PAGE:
Do not leave Tamil
issue to another Prabhakaran
Many events with a lasting significance have come to pass in
recent weeks, not least among them, the capture of Kilinochchi
and Elephant Pass and the assassination of Lasantha
Wickrematunge, the editor of the Sunday Leader.
If the military victories in the north were cause for jubilation
in the south of the country, Wickrematunge’s killing led to some
grave concerns being raised amidst a lot of introspection as to
where Sri Lanka was heading as a nation.
Now, as the security forces report regaining control of village
after village of northern territory, the country awaits with
baited breath for the day when the entire north can be declared
to be under government writ.
There is even speculation on the capture of Velupillai
Prabhakaran, the elusive leader of the Liberation Tigers of
Tamil Eelam (LTTE). It is a hope that can be justified in that
many believe it was Prabhakaran’s intransigence that has led to
the ethnic conflict escalating thus far.
Amidst the advances of the military, we must however caution
against the euphoria going into overdrive, relegating that other
important aspect of the ethnic crisis - a political solution
that provides minorities with adequate devolution of power -
Since the ethnic crisis erupted on a major scale twenty five
years ago, numerous attempts have been made to negotiate with
the LTTE. With the exception of the late President D.B.
Wijetunge-who ruled but for a short period - all other
Presidents including current President Mahinda Rajapaksa tried
their hand at talking to the Tigers. Even Prime Minister Ranil
Wickremasinghe’s short-lived government did so.
None of them succeeded. J.R.Jayewardene had to finally enlist
the help of the Indians, R. Premadasa paid with his life for
trusting the Tigers and Chandrika Kumaratunge almost did so too.
Ranil Wickremasinghe is still paying for the sin of entering
into a Ceasefire Agreement (CFA) with loss after loss at the
elections. What then, went wrong?
In hindsight, it would appear that all these leaders negotiated
with a strategy of appeasing the Tigers instead of cornering
them. Whenever a government launched a thrust against the LTTE,
it was not prosecuted to a finish as political considerations
superseded military objectives.
The difference between this approach and that of the Mahinda
Rajapaksa regime is now manifesting. It has allowed the armed
forces a free hand and has not reined in the troops. The
underlying rationale is simple: The LTTE understands only one
language and that is one which is spoken through the barrel of a
How far the Rajapaksa government will be allowed to adopt this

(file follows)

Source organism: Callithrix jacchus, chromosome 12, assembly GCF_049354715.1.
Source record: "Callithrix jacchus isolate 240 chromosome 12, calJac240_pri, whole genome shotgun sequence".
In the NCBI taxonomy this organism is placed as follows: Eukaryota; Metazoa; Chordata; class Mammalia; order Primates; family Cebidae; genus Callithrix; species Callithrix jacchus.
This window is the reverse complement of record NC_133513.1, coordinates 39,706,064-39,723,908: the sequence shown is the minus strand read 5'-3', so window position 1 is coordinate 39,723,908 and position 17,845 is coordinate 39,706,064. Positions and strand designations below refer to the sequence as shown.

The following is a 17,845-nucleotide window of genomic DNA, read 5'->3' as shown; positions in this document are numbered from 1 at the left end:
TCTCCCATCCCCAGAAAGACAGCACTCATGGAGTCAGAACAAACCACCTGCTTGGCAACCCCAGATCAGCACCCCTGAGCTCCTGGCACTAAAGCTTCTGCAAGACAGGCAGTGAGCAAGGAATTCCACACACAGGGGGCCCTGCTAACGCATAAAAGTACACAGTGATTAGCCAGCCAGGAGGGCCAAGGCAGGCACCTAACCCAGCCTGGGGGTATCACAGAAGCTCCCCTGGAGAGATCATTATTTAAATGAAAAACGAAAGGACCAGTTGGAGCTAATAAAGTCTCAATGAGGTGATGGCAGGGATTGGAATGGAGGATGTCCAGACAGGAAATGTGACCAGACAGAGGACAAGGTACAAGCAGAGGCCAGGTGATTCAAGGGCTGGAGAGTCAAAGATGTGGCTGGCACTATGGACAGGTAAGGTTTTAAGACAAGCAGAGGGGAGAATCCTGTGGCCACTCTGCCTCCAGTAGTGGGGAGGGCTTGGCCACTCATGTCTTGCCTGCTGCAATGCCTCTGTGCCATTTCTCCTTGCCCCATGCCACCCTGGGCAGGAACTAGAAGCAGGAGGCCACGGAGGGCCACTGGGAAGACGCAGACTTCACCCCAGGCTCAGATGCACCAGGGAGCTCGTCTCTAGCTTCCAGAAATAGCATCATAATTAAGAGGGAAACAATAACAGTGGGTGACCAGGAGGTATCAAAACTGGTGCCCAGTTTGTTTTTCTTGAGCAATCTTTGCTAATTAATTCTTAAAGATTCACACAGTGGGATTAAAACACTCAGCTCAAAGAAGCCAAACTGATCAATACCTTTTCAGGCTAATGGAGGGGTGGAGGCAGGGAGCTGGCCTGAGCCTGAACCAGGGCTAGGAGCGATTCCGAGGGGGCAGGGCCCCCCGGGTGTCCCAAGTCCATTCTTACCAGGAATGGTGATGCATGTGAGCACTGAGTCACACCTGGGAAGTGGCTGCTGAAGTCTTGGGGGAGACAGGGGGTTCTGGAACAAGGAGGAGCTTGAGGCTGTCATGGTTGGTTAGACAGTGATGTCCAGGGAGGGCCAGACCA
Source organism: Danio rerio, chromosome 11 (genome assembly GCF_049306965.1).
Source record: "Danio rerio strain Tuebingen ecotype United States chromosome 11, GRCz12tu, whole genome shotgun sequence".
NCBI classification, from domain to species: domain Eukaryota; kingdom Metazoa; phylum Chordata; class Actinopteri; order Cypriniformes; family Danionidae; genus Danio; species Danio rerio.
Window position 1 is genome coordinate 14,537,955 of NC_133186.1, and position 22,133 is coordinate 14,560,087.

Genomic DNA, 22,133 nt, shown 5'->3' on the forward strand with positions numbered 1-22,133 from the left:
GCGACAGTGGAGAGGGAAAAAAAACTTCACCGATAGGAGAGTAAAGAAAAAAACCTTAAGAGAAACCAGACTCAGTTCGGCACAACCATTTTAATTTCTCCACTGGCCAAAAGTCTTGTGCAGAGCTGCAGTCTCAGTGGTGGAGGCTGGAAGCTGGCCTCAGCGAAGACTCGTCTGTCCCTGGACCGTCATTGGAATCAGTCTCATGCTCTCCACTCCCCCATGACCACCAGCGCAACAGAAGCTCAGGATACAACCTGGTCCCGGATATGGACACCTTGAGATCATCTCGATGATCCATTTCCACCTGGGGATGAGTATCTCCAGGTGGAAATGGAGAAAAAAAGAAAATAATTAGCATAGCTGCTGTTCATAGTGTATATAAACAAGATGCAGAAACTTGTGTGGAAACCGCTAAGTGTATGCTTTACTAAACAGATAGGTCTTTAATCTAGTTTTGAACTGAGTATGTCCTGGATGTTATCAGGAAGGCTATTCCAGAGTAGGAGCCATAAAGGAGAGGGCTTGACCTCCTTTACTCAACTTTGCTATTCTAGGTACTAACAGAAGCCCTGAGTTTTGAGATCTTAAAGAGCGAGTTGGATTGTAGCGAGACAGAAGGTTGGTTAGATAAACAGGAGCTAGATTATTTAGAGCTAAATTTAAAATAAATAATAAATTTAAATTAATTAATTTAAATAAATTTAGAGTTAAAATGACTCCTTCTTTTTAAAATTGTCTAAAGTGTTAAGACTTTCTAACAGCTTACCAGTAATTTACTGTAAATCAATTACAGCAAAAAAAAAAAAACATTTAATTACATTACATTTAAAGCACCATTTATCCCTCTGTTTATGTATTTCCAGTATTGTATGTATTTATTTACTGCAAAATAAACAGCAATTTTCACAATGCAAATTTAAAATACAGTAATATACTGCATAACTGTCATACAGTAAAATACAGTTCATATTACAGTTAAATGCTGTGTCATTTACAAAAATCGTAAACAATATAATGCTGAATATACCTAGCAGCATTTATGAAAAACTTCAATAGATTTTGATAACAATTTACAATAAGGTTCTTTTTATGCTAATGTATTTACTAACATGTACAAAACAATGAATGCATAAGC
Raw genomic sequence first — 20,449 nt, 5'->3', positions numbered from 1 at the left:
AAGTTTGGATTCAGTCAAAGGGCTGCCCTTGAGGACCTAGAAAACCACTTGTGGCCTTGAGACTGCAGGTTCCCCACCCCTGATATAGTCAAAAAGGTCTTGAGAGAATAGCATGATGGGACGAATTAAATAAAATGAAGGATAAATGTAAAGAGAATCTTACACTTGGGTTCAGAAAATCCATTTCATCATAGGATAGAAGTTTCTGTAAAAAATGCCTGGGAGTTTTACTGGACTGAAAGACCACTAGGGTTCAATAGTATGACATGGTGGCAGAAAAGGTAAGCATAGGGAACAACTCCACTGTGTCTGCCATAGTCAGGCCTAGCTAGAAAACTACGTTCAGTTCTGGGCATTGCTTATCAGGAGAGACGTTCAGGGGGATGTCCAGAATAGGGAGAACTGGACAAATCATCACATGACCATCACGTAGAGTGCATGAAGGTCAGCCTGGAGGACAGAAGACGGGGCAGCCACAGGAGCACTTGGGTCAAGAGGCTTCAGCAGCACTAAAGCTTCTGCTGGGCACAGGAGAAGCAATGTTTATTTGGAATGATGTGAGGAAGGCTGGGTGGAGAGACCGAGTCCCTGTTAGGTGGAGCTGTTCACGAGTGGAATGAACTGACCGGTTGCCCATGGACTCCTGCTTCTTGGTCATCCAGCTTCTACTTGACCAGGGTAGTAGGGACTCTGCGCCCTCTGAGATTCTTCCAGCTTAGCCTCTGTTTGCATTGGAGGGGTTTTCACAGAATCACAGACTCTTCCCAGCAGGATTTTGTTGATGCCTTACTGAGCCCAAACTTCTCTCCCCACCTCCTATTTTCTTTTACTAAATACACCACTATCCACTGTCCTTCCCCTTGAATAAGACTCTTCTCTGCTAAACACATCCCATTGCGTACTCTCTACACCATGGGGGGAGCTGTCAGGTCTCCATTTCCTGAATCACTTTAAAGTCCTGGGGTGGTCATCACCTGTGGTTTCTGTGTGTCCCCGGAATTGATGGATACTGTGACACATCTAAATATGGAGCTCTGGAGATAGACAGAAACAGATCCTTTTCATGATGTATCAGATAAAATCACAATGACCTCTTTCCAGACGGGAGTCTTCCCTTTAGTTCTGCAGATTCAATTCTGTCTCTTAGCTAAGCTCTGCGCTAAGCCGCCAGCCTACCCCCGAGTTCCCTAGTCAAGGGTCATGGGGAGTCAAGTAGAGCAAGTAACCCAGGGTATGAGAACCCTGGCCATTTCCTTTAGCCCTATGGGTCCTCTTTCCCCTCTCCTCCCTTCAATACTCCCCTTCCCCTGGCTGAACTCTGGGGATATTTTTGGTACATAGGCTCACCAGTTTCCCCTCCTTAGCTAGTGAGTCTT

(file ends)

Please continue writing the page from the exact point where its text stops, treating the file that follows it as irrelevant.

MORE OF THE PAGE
tactic by the international community has been an eternal worry.
So far, Colombo has succeeded in doing what it wants on the
battlefront, even if it may have affected its credibility in the
This week, as discussed elsewhere in this page, there were
renewed calls for a ceasefire from none other than the Prime
Minister of Britain who wished to raise the issue with France
and Germany as well.
What we can say is that such distractions can gain undue
credibility if the government does not match its military thrust
with a credible and sincere political solution for the
grievances of the minority communities.
Historically, Sinhalese leaders of the south have been loath to
offer concessions to the minorities, not because they were
inherently racist but because they feared that the opposition
would capitalise on such leniencies, resulting in them being
voted out of office.
Indeed, other Sinhalese leaders have been opportunistic enough
to play the nationalistic card to come to power, the most
notable of them being S.W.R.D. Bandaranaike in 1956.
In retrospect, Dudley Senanayake, Sirima Bandaranaike and
J.R.Jayewardene all missed opportunities that came their way
when they were in power to redress the grievances of the
minorities and we are still paying the price for these lapses
That is where the Mahinda Rajapaksa regime has been presented
with a unique opportunity. Because it has prosecuted the war
with the LTTE to a near finish, it enjoys the confidence of the
south like no other government ever did which is why it is
winning election after election even with a plethora of
allegations of economic mismanagement and corruption.
From that vantage point, the present government is in a strong
position to sell a meaningful package of devolution to
minorities and agreeable to the southern electorate and it is
more likely than not that it will be accepted by the majority
community without a whimper of protest, simply because it is
coming from the government that liberated them from the clutches
of the Tiger.
It is a challenge that this government has to rise to. So far,
steps in that direction have been few and far between. An
All-Party Representative Conference (APRC) summoned for the
purpose of evolving a political package is still doodling on the
details of devolution. Little has happened while some hardliners
who are part and parcel of the government make chauvinist
remarks that could be interpreted to reflect the insincerity of
While this makes the Rajapaksa government more vulnerable to
those who upbraid it for alleged human rights offences, the
government may also be missing a once in a generation the chance
of redressing Sri Lanka’s vexed ethnic question. That is why a
political solution must follow hot on the heels of any military
victory in the North.
If not, it is a safe bet that another Prabhakaran - perhaps even
more vengeful - will emerge twenty years from now, even if
Velupillai Prabhakaran is captured, tried and executed!